Trouble is, Steve is a black man. And while living as a black man has never been particularly easy, it was something else entirely until about fifty years ago. Louisiana was basically untamed swampland until about four or five hundred years ago. And in all the time before then, the world was a hostile place to a degree that modern civilization isn’t typically used to. And Steve is exploring all these hostile regions of time and space with a highly unreliable drug that he knows nothing about and has no degree of control over.

I think Steve himself puts it best: “The past fucking sucks, man!”

So what we’ve got here is a story about a modern black man travelling through time to discover a new appreciation for the present day. While he’s also a dying man learning how to live in the present and appreciate every day he still has to live. While he’s ALSO a chronically single womanizer gaining a new appreciation for the loving (albeit uneven) family life that his partner has.

There are so many thematic angles here and all of them dovetail beautifully, by way of an innovative designer drug hook and passionate performances from all involved. Masterfully done.

Naturally, it also helps that the time travel effects are creepy as fuck. There’s nothing flashy or ostentatious about it, and the film establishes right up front that this is a dangerous business. Yes, the visuals help to reinforce the theme that the past is overrated and nostalgia is bullshit. But the visuals are also creepy in a way that helps to sell the film as a work of sci-fi/horror/suspense, and a mindfuck in keeping with the Benson/Moorhead brand.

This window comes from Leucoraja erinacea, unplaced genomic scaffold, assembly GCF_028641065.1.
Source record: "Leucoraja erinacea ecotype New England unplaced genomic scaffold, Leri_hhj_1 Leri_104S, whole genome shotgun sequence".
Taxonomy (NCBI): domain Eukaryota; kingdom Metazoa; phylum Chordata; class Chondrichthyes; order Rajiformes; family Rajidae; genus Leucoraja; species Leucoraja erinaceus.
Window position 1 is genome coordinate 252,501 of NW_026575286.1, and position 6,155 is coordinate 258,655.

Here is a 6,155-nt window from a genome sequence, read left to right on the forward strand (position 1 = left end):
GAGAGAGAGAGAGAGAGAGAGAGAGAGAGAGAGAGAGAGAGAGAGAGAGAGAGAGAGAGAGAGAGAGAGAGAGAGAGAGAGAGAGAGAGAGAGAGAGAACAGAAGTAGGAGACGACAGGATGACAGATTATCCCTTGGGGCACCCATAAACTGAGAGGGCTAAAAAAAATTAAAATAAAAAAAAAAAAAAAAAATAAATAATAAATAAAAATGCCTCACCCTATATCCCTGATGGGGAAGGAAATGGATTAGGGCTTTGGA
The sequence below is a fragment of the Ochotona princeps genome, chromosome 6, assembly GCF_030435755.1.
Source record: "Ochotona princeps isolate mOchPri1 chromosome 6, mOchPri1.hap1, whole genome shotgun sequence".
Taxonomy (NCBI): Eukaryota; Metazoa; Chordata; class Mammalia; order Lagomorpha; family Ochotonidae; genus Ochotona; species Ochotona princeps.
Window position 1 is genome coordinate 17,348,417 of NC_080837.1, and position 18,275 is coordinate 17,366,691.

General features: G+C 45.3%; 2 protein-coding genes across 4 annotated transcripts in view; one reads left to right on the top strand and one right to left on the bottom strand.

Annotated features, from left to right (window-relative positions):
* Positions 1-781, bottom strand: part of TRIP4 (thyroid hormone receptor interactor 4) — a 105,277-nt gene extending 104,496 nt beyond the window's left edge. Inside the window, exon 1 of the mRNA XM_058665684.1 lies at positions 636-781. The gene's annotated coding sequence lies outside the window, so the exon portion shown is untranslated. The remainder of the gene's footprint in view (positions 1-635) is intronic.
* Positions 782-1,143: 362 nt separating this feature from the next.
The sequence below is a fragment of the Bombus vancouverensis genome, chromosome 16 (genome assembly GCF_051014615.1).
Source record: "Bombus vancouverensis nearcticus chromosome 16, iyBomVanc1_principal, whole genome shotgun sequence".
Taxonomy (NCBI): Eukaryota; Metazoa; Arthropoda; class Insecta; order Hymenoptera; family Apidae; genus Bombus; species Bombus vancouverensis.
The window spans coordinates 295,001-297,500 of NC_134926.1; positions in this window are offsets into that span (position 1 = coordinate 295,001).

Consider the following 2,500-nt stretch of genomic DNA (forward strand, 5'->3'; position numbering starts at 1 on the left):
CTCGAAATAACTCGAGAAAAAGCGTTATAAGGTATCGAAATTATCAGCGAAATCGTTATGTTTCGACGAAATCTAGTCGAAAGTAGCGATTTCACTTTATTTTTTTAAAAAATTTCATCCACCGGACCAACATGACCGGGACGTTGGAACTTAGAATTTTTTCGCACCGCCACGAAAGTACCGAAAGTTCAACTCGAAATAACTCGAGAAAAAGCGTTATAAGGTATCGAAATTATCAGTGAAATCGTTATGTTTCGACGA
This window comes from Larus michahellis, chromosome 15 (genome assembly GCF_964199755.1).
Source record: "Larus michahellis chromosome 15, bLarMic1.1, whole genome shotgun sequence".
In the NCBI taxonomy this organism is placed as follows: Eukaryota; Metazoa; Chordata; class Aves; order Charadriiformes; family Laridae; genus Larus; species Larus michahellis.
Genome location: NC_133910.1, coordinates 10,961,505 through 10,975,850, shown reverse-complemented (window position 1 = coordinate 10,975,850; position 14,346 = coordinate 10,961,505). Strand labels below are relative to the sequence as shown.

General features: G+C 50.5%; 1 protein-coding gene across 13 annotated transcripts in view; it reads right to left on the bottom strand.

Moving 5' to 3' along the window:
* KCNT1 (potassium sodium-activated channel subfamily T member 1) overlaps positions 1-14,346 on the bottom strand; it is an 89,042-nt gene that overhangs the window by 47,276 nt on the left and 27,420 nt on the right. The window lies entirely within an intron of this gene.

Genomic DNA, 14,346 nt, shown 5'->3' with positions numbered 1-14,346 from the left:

That being said, this movie was nowhere near as trippy or opaque as The Endless. Whether that’s a bug or a feature, I’ll let you decide. I might also add that no time travel film would be complete without at least one inexplicable paradox that threatens to break the film. And this particular paradox is what the entire climax hinges on, so it’s a doozy.

But by far the biggest problem with this movie is its pacing. The film moves so slowly that Brianna doesn’t disappear until half an hour into this 100-minute movie, and the experimentations with Synchronic don’t really start until halfway in! Additionally, the drug works in such a way that the effects only last for about seven minutes. So the entire movie is basically a whole lot of padding in between seven-minute spurts of excitement.

Okay, maybe calling it “padding” is unfair, as there’s a fair bit of thematic development and world-building in between trips. Even so, the film moves at a pace that could charitably be called “deliberate”. I can’t shake the feeling that this movie could’ve lost half an hour and be no worse for it.

Synchronic is certainly not a bad movie. The film earns a lot of points for its innovative premise, and for dovetailing so many relevant themes together in such a poignant way. Even so, I can’t help but feel just a little bit disappointed that the film wasn’t as aggressively off-the-wall or unapologetically batshit as The Endless. That would probably have been more exciting to watch, and I could at least respect that level of ambition. This, on the other hand, feels like an hour-long film that was padded out to feature length, and that’s not nearly as satisfying.

Still, there is a place in the world for those filmgoers who want something intelligent and original, without dipping into the harder stuff like The Endless. If that’s what you’re looking for, I think this will hit the spot just fine.